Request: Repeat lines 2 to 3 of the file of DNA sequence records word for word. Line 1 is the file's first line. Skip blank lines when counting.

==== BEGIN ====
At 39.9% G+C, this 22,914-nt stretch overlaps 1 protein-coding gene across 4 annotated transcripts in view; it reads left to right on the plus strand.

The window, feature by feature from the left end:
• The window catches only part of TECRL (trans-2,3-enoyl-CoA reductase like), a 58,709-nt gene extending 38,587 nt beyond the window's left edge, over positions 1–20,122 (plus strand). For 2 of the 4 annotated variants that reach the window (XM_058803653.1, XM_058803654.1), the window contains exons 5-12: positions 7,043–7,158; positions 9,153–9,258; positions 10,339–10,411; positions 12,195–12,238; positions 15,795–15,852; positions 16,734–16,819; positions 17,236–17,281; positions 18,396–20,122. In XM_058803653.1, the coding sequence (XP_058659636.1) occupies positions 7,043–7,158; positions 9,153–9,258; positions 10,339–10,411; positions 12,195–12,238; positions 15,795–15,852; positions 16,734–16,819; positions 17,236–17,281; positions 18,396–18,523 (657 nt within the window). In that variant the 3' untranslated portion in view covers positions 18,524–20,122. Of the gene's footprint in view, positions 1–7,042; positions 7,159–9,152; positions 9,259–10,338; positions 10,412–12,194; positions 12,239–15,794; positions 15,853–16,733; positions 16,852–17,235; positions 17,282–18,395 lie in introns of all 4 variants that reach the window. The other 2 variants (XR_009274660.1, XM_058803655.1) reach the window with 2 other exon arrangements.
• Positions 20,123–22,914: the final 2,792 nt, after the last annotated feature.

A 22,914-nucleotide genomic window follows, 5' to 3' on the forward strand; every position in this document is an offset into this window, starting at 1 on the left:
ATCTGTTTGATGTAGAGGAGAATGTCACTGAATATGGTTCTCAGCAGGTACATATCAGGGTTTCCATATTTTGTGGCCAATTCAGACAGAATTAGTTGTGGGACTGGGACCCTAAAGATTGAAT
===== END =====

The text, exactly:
The window, feature by feature from the left end:
• The window catches only part of TECRL (trans-2,3-enoyl-CoA reductase like), a 58,709-nt gene extending 38,587 nt beyond the window's left edge, over positions 1–20,122 (plus strand). For 2 of the 4 annotated variants that reach the window (XM_058803653.1, XM_058803654.1), the window contains exons 5-12: positions 7,043–7,158; positions 9,153–9,258; positions 10,339–10,411; positions 12,195–12,238; positions 15,795–15,852; positions 16,734–16,819; positions 17,236–17,281; positions 18,396–20,122. In XM_058803653.1, the coding sequence (XP_058659636.1) occupies positions 7,043–7,158; positions 9,153–9,258; positions 10,339–10,411; positions 12,195–12,238; positions 15,795–15,852; positions 16,734–16,819; positions 17,236–17,281; positions 18,396–18,523 (657 nt within the window). In that variant the 3' untranslated portion in view covers positions 18,524–20,122. Of the gene's footprint in view, positions 1–7,042; positions 7,159–9,152; positions 9,259–10,338; positions 10,412–12,194; positions 12,239–15,794; positions 15,853–16,733; positions 16,852–17,235; positions 17,282–18,395 lie in introns of all 4 variants that reach the window. The other 2 variants (XR_009274660.1, XM_058803655.1) reach the window with 2 other exon arrangements.